Posted by Cory Van Deusen V on June 14, 2019
On April 17, 2019, the IRS and Treasury issued its much anticipated second set of proposed regulations under Internal Revenue Code, Section 1400Z-2, Special rules for capital gains invested in opportunity zones.
Posted by Connie Ricotta on June 12, 2019
The SSA explains that it's seeking to reconcile discrepancies between the names and Social Security Numbers (SSNs) it has on file with the names and SSNs that employers report.
Posted by Kevin Smeader on June 11, 2019
The free use of a company car is one of the best perks an employee may receive as part of a compensation package, but the benefit to the employee isn't completely “free” under current tax law.
Posted by Megan Morris on June 11, 2019
The so-called “gig economy” challenges conventional practices between companies and the people who perform the work. A key question is: Are these workers independent contractors or employees?
Posted by Cheryl A. Jankowski on June 11, 2019
Estate planning isn't just for the rich and famous. While it's true that the Tax Cuts and Jobs Act (TCJA) provides generous estate tax relief, even for well-to-do families, the need for estate planning has not been eliminated. There are still numerous reasons to develop a comprehensive estate plan and regularly update it.
Posted by Robert Ingrasci on June 10, 2019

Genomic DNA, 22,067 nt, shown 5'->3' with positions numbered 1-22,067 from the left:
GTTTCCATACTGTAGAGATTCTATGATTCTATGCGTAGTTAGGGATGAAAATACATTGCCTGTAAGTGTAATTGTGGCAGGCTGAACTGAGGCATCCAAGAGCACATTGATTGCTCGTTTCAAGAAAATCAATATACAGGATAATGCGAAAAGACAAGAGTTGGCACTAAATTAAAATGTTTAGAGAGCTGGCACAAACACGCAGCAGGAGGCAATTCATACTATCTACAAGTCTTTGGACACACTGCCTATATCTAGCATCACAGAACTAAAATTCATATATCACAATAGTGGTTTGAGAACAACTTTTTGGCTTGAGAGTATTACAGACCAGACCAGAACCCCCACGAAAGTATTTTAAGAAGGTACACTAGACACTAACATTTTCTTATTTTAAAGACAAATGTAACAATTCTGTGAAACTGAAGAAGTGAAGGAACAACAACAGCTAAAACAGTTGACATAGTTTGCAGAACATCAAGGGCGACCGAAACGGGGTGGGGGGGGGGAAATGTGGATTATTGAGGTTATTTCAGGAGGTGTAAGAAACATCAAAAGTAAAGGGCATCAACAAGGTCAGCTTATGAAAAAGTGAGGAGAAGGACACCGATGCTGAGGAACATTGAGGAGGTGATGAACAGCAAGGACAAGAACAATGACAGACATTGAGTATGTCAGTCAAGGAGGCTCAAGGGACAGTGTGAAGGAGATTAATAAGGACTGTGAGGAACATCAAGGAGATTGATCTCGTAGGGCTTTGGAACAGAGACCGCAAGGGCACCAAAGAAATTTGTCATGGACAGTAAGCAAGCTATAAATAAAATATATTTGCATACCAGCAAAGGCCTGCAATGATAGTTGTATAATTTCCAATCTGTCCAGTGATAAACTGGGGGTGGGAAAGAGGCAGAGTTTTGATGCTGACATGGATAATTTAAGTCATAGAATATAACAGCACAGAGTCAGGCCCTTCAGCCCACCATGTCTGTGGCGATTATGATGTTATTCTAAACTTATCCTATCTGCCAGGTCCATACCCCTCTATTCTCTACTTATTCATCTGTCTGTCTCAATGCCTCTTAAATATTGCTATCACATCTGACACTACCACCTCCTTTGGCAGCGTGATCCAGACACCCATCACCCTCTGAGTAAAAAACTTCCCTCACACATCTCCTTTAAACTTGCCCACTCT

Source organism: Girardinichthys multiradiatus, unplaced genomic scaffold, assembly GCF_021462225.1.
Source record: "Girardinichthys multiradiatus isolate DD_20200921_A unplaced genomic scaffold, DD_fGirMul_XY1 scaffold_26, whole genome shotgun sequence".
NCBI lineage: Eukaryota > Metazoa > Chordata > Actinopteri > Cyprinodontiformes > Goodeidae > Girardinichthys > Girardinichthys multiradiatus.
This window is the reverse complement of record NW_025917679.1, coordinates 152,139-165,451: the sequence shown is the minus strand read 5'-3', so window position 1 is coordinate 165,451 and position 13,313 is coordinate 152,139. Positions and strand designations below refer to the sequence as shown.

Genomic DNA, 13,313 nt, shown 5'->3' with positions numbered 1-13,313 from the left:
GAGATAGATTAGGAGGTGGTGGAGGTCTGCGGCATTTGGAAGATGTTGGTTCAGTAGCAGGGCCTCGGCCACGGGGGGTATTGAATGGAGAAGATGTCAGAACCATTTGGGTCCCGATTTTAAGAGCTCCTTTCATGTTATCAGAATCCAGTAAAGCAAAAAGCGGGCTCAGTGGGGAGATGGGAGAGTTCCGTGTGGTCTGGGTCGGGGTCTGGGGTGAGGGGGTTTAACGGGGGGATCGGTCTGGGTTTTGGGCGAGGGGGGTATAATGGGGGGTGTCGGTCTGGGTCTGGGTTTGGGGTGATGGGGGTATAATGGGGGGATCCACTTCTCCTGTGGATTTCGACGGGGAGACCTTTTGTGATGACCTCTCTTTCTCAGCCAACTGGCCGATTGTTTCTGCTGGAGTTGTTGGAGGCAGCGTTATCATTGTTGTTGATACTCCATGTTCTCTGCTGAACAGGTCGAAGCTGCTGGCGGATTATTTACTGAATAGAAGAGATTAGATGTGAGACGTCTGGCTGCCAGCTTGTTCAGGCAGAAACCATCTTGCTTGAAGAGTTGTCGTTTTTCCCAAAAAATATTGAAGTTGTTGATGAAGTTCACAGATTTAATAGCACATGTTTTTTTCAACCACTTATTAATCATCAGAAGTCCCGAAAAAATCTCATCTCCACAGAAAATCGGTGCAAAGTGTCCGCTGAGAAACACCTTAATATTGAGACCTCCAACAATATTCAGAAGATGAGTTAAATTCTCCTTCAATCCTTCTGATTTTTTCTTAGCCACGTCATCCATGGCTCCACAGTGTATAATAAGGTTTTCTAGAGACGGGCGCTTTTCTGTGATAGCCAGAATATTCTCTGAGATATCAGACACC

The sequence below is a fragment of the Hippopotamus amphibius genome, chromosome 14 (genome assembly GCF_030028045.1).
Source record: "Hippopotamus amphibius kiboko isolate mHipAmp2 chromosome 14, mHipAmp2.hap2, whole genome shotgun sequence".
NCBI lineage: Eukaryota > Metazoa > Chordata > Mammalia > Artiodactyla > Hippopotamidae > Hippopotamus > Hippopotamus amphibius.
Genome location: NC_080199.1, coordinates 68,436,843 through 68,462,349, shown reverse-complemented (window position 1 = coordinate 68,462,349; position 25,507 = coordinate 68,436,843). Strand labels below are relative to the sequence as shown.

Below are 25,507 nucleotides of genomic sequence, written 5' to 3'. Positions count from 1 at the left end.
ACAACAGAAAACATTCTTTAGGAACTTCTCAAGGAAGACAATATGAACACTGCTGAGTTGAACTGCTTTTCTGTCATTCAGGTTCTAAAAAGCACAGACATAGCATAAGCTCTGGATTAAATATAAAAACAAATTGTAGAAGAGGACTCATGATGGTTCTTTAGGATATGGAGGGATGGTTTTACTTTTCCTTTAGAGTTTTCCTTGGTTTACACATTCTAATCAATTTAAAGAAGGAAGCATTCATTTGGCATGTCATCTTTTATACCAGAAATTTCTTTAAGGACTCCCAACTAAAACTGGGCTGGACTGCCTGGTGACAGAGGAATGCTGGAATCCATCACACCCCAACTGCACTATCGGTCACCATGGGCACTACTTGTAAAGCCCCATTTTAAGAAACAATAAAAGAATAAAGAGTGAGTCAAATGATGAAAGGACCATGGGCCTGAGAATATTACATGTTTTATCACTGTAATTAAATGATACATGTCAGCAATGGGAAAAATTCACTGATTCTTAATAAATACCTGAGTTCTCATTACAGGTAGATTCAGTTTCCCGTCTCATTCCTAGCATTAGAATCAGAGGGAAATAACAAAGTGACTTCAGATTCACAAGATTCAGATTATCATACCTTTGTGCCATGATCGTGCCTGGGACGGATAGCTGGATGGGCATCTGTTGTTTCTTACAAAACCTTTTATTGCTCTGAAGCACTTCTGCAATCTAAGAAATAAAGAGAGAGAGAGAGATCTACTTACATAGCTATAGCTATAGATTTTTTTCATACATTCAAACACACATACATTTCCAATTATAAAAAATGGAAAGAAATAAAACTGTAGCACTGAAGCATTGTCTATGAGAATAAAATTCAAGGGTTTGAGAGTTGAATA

When a loved one who was “financially comfortable” passes away, his or her family must deal with the emotional issues that come with the loss — as well as winding up the decedent's financial affairs.
Posted by Michē Needham on May 31, 2019
If your business has placed (or will place) passenger automobiles (including light trucks and vans) into service for 2019, listen up! The IRS recently has released depreciation limits for these vehicles.
Posted by Amanda Mooney on May 13, 2019
Virginia recently adopted economic nexus thresholds for sales and use tax collection purposes, while North Dakota and Washington amended their existing rules. Virginia adopted South Dakota’s thresholds of $100,000 or 200 transactions, which were the subject of the U.S. Supreme Court’s Wayfair decision. North Dakota and Washington amended their statutes to remove the 200-separate-transactions test. Other states simply codified their existing regulations or administrative guidance.